is part of the Division of Informa PLC

This site is operated by a business or businesses owned by Informa PLC and all copyright resides with them. Informa PLC's registered office is 5 Howick Place, London SW1P 1WG. Registered in England and Wales. Number 8860726.

  • American Agriculturist
  • Beef Producer
  • Corn and Soybean Digest
  • Dakota Farmer
  • Delta Farm Press
  • Farm Futures
  • Farm Industry news
  • Indiana Prairie Farmer
  • Kansas Farmer
  • Michigan Farmer
  • Missouri Ruralist
  • Nebraska Farmer
  • Ohio Farmer
  • Prairie Farmer
  • Southeast Farm Press
  • Southwest Farm Press
  • The Farmer
  • Wallaces Farmer
  • Western Farm Press
  • Western Farmer Stockman
  • Wisconsin Agriculturist
Corn+Soybean Digest

Wetland Buffers Prove Effective

Wetland buffers remove phosphorus (P) and nitrogen (N). Restored riparian wetland buffers retained or removed at least 60% of N and 65% P that entered from an adjacent site where manure was applied, according to results of a nine-year study by Agricultural Research Service (ARS) scientists in Tifton, GA, and cooperators at the University of Georgia.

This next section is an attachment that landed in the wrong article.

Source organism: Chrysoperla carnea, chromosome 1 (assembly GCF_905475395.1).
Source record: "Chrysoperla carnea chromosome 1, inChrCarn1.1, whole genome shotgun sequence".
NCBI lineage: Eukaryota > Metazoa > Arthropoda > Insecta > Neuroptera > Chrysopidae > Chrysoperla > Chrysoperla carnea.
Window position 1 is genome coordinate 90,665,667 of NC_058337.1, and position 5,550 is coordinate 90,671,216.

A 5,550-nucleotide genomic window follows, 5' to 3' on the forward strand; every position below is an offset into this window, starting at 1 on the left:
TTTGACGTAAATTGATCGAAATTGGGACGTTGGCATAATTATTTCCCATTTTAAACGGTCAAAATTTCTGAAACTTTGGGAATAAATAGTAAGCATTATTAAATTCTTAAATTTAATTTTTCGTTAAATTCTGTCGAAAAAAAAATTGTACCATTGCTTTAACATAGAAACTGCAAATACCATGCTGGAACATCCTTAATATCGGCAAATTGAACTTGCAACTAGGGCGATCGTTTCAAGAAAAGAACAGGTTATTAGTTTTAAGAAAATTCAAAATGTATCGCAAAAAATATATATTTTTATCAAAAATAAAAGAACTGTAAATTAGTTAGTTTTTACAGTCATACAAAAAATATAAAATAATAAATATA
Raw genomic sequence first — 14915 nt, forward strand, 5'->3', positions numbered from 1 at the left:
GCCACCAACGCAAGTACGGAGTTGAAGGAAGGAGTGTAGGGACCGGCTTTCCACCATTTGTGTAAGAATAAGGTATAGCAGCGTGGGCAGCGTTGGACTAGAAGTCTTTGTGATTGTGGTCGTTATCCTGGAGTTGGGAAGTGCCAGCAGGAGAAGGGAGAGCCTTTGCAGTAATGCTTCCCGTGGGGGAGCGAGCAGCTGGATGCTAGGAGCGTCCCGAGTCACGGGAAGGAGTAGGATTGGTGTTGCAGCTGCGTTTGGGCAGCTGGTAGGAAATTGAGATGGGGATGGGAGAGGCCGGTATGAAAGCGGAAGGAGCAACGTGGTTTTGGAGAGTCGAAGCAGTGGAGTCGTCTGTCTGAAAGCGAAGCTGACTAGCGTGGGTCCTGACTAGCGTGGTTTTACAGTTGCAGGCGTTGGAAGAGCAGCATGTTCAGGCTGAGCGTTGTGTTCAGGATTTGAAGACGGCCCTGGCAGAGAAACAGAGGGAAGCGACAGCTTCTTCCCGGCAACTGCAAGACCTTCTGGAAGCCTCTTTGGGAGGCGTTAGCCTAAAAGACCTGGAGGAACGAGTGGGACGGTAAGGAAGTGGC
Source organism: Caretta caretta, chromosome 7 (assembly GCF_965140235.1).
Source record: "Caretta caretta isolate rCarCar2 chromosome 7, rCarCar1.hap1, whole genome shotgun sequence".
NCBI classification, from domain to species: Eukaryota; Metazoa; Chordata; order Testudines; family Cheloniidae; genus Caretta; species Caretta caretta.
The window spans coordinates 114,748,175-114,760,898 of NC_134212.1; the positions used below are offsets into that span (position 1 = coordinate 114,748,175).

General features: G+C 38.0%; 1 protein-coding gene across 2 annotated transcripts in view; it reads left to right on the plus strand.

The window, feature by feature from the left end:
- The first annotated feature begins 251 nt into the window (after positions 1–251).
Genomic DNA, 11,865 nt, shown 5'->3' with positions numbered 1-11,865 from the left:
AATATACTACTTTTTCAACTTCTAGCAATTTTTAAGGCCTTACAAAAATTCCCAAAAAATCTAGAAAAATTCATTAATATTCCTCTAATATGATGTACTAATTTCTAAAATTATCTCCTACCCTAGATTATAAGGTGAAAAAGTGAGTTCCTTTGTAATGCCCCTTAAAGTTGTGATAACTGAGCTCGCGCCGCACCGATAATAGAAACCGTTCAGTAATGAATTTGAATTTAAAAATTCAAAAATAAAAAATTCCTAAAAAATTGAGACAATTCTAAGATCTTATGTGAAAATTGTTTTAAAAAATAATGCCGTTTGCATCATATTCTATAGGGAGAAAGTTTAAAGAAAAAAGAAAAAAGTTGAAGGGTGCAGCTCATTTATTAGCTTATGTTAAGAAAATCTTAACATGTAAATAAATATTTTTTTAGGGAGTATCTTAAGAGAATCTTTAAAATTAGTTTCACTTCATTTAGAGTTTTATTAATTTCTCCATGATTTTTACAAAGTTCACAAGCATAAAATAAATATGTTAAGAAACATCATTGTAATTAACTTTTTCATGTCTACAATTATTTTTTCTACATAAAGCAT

Ecologist Richard Lowrance of the ARS Southeast Watershed Research Unit and Engineer George Vellidis of the University of Georgia, found that a particular type of buffer — called a restored Zone 3 Conservation Buffer — is especially effective in removing excess nutrients from water that runs off agricultural fields where manure has been applied. A Zone 3 buffer is a grassy edge placed next to the field.

During the study, the amount of water and concentrations of N and P in water entering and leaving the riparian wetland were monitored. The stream flow concentrations of N and P leaving the conservation wetland buffer were ½ N and ¼ P of the incoming concentrations in surface runoff from adjacent fields.

Other Tifton scientists are conducting various conservation buffer research studies that examine several different scenarios farmers encounter. Ultimately, this research should help growers develop a way to lower nutrients that make it to streams and waterways.

Hide comments

Comments

  • Allowed HTML tags: <em> <strong> <blockquote> <br> <p>

Plain text

  • No HTML tags allowed.
  • Web page addresses and e-mail addresses turn into links automatically.
  • Lines and paragraphs break automatically.
Publish